all i can say is: rest when you need to, keep on with what you're doing, exercise when you can, and make sure to get your labwork done regularly, and keep an eye on it. small changes, especially with a smaller body, can make a difference
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Old 03-25-2014, 10:48 PM   #9
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oh sorry just thought of something else. sleep apnea. have you had a sleep study done? normally losing weight helps with sleep apnea but anyone can get it. sleep apnea will leave you feeling exhausted most of the time and able to fall asleep at the drop of a hat.

Well everyone's come up with a number of things that could be the problem or part of the problem! don't be scared though of all these things being tossed out there, we are just brainstorming. I hope though that you are feeling reassured because often I think the average person thinks that overwhelming fatigue is 'just something in your head' and not a real condition. Likely there is something going on, just need to narrow it down. With sleep apnea the major symptoms are waking up in the morning feeling like you didn't even sleep, snoring loud enough to wake another person, stopping breathing during sleep (if you have a significant other they might be able to identify this) and falling asleep easily during the day. My husband has sleep apnea, he is only about 20 lbs overweight. It is usually easy to diagnose with a sleep study and you wear a mask during the night that helps with breathing. Most people find it works wonders and they wake up feeling like a new person. Just a thought.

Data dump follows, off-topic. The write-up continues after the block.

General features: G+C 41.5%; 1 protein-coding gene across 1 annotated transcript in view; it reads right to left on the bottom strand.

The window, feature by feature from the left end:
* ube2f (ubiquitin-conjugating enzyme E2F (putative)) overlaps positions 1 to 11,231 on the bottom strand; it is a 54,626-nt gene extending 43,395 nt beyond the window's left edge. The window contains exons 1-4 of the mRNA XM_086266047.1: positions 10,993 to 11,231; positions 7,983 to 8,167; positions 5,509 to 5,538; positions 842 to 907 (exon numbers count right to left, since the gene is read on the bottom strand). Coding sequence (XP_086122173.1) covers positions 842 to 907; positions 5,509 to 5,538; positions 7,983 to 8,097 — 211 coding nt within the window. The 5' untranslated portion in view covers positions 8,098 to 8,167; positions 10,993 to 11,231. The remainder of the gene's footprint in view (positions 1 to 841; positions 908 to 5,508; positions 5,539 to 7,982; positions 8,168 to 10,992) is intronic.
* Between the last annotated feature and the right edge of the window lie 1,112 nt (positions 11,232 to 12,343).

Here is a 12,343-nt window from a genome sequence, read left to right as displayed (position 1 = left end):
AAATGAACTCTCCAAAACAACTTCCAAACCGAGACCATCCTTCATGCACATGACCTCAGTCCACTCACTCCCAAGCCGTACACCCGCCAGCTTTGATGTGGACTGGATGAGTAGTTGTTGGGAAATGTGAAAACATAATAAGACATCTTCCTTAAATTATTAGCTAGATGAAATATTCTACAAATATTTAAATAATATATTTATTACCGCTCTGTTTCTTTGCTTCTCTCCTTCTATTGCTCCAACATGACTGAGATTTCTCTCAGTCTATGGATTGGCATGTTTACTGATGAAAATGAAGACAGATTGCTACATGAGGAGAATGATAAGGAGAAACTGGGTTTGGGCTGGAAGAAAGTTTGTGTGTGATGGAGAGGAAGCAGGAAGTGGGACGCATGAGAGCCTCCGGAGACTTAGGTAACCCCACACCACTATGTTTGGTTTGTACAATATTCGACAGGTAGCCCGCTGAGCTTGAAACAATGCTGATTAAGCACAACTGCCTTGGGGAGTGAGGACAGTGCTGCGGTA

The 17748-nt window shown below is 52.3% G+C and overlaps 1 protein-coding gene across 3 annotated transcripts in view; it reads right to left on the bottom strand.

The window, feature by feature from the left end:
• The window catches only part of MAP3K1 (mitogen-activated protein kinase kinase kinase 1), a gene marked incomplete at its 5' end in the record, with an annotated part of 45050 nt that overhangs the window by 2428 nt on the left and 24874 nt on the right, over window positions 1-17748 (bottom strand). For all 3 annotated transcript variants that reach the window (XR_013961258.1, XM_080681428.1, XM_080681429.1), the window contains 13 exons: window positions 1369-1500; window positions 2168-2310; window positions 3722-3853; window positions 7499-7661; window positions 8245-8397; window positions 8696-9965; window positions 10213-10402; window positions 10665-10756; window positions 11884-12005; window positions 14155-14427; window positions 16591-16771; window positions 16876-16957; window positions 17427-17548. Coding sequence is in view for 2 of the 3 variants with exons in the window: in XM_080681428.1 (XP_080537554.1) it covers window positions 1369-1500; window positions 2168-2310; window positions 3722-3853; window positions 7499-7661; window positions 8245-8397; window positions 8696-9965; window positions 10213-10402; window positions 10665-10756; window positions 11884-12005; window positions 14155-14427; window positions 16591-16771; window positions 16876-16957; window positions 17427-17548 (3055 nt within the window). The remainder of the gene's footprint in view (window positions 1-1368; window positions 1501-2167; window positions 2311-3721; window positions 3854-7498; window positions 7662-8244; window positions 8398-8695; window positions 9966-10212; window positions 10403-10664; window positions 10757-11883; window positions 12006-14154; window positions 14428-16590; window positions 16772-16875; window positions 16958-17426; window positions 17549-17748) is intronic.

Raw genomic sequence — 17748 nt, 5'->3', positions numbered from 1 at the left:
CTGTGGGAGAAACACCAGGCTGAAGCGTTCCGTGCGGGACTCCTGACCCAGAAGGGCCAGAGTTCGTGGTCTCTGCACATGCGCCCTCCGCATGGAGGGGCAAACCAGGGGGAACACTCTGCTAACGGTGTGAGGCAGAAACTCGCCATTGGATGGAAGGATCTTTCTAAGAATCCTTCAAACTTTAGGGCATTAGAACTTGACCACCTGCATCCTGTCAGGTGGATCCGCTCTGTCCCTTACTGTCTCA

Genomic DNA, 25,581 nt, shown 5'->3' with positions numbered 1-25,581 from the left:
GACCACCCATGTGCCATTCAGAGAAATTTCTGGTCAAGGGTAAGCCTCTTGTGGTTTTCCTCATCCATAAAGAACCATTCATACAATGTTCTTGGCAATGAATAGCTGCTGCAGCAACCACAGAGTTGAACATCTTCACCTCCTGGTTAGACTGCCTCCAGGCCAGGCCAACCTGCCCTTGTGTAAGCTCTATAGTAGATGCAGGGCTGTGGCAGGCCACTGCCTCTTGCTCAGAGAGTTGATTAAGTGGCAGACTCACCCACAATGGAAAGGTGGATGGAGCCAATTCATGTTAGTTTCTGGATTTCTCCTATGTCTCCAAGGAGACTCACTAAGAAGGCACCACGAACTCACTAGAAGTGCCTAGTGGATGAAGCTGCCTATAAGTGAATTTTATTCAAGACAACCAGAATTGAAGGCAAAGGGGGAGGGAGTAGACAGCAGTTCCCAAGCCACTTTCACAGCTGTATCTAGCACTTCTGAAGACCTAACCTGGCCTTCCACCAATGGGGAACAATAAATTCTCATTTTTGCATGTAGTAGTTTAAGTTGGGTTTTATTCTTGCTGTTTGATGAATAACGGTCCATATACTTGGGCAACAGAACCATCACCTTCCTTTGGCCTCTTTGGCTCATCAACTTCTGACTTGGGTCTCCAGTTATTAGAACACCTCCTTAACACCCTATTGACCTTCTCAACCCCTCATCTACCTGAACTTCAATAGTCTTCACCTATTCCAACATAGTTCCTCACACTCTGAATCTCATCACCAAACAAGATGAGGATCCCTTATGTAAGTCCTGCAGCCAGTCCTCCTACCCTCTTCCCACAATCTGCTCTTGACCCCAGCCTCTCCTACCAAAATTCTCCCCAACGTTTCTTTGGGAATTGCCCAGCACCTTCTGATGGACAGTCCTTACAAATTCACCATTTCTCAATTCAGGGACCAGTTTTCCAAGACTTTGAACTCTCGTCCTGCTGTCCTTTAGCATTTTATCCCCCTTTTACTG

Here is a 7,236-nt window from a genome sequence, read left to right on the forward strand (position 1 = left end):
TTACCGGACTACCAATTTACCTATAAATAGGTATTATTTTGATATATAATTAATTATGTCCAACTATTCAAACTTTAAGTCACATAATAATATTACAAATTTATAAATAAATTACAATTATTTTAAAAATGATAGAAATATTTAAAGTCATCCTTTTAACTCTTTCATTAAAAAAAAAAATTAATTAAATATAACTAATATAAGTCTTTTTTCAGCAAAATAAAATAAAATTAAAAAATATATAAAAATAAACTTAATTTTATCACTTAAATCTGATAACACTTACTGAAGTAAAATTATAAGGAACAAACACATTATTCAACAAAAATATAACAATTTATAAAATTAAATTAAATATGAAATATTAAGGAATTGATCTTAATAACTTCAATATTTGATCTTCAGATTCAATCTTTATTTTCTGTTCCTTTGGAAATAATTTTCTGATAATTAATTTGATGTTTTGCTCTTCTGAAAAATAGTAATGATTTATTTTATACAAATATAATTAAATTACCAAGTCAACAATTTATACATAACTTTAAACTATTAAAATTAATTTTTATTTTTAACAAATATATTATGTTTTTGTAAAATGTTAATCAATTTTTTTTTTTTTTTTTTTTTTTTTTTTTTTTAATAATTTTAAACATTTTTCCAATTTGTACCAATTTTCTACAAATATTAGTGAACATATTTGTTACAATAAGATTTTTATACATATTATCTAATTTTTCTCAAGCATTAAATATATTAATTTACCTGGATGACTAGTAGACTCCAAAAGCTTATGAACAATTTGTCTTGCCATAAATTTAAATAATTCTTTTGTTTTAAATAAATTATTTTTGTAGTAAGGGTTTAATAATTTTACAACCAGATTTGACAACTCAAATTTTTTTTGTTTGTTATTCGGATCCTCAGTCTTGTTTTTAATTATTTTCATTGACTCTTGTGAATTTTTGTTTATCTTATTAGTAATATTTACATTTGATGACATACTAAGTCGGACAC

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Old 03-26-2014, 12:40 AM   #10
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Adding to the brainstorming -- Have you had your Vitamin D checked? I felt so sluggish and foggy and depressed, and it was my Vitamin D level. It was about 16, and should've been around 60. Once I got the level up, I felt much better - amazingly so! I take Vitamin D every day to maintain the level.
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Old 04-09-2014, 09:07 AM   #11
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I know this reply is a little late. And it is actually my first post here though I've been lurking for a while. But one thing to consider is depression. For many people (including me) depression manifests as tiredness rather than sadness. I have no idea if this is something you've considered already or if you are already being treated for depression, but I wanted to mention it because it is treatable, but without treatment can be debilitating for some.
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Old 04-09-2014, 07:37 PM   #12